I lie on the bottom of the pool, my back resting lightly on the rough, cool marbelite; staring motionless up at the surface of the water. Four feet of water separates me from fresh, breathable air.
I continue to pinch my nose with my fingers, pursing my lips lightly together, just enough to feel relaxed and keep the pressing water out. My other hand floats alongside me.
I’ve let out only enough air to lose my buoyancy. My water-weight sunk me gently to the bottom, like a slow motion fall. Everything is quiet, muted, except for the hum of the blood in my ears. The pool pump is off and the water surface is still. I’ve done this since I was a child, usually when everyone lay exhausted on the poolside or under the shade of the trees out of the sun. Now, as an adult, I have my own pool. No one around to scream a muted harassment to get out before they get me out.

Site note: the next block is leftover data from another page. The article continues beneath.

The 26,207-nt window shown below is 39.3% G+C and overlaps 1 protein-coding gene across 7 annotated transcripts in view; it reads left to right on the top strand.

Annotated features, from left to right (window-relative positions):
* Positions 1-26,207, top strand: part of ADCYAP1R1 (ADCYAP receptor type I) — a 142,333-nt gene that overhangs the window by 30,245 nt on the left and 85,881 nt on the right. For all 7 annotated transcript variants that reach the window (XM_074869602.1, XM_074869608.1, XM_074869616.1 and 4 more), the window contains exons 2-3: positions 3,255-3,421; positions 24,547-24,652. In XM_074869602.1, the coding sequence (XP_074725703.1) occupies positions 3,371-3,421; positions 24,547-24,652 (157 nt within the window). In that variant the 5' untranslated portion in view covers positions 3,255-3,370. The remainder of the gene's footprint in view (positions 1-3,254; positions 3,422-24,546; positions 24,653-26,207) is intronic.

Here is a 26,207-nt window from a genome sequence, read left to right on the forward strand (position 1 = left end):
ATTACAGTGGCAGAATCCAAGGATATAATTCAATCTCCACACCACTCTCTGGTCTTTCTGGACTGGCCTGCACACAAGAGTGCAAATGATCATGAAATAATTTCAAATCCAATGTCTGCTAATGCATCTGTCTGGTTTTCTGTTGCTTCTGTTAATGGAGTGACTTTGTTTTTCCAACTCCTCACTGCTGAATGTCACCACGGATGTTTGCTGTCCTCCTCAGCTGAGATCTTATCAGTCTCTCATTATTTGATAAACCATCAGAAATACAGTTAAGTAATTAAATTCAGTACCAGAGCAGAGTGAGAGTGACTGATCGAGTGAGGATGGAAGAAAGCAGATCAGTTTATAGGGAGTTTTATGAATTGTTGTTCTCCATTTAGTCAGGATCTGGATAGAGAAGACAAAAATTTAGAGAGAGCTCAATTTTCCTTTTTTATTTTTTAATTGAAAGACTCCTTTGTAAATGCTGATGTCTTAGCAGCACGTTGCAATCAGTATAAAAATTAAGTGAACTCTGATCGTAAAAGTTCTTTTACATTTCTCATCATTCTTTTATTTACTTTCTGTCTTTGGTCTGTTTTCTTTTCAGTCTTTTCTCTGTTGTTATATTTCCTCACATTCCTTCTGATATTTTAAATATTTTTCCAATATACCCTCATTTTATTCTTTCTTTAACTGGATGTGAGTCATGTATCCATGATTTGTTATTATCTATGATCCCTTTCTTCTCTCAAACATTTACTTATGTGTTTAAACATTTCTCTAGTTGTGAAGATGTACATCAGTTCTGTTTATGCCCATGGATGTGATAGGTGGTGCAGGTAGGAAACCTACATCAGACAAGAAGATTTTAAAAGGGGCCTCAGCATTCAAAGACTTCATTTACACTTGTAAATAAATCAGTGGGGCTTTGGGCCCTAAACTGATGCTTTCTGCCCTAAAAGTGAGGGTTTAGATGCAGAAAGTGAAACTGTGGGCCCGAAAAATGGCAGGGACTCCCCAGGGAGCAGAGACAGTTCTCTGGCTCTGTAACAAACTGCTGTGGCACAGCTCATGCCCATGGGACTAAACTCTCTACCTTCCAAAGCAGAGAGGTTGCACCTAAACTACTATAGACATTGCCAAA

I’ve always wondered what it would be like to die like this.
Stephen Embleton was born and lives in KwaZulu-Natal, South Africa. His background is Graphic Design, Creative Direction and Film. His first short story was published in 2015 in the ‘Imagine Africa 500’ speculative fiction anthology, followed by the “Beneath This Skin” 2016 Edition of Aké Review, and more since. He is a charter member of the African Speculative Fiction Society and its Nommo Awards initiative. He was featured in Part 11 of the 100 African Writers of SFF on Strange Horizons. His debut speculative fiction novel, Soul Searching, is due for publication in the UK and US later in 2020.